Fans of The Wire already know of Simon and Burns's uncanny, unparalleled ability to weave together hyper-realism, trenchant commentary and riveting drama, but even they may be stunned, as I was, by what this smaller-scale project has to offer. It is, quite simply, the deepest and most sympathetic portrayal of the military -- any military -- I have ever seen. It may also be the first "Hollywood" take on the Iraq War that is genuinely thoughtful and de-politicized. Rather than offering a polemic, the series (adapted from a book by Evan Wright, a reporter who rode with the 1st Recon Marine Unit) just observes -- and, by all accounts, gets close to the truth.
It is also, and maybe more importantly, a dramatic tour de force. It focuses on a fairly large set of Marines in the 1st Recon Unit (as well as Wright himself, played by Lee Tergesen), but after six weeks, I feel like I know these guys. All are professionals; none match the liberal stereotype of the dim-witted, flagwaving military yokel. Some are thoughtful, well-intentioned and kind, while others are scary in their desire to kill -- to "get some." But I think I'm starting to understand even this latter type. There's an overpowering performance by Stark Sands, and a deeply moving one by Alexander Skarsgård. The series breaks my heart every week.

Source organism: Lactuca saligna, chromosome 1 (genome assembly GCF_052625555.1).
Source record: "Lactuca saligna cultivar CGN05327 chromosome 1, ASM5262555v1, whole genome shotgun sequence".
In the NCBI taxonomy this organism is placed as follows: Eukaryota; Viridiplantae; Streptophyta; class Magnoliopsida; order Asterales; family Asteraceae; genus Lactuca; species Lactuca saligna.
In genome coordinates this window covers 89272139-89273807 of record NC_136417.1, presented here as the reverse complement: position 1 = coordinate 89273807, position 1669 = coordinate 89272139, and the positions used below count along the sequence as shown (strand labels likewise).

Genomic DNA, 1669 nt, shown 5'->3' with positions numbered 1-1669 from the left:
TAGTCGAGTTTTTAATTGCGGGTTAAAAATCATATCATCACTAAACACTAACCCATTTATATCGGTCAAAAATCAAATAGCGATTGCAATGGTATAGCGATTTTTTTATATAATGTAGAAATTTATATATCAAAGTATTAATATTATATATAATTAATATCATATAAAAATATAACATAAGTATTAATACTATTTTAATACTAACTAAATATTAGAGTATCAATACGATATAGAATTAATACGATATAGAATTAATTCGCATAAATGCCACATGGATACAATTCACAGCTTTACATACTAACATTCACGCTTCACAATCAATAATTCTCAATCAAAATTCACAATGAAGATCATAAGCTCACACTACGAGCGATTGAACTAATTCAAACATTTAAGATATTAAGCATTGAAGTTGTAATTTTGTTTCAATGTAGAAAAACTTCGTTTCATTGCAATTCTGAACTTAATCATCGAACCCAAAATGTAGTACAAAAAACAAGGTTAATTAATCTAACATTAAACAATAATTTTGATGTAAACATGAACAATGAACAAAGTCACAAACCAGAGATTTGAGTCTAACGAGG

You can read Generation Kill in any number of ways, its only unequivocal "message" being that we were ill-prepared to invade Iraq -- something that few people of any political stripe contest these days. What I get out of it is what strikes me as the essence of "supporting the troops": sympathy and a level of understanding. It's challenging -- the writers don't bother to decipher Marine jargon or explain much of anything -- but lest I scare you off, it's also the fastest eight hours of the year: well-written, touching and funny.
The last episode airs Sunday night, but HBO is rerunning the series all over the place. Give it a chance; I can almost guarantee you'll want to watch the whole thing. It's incredible.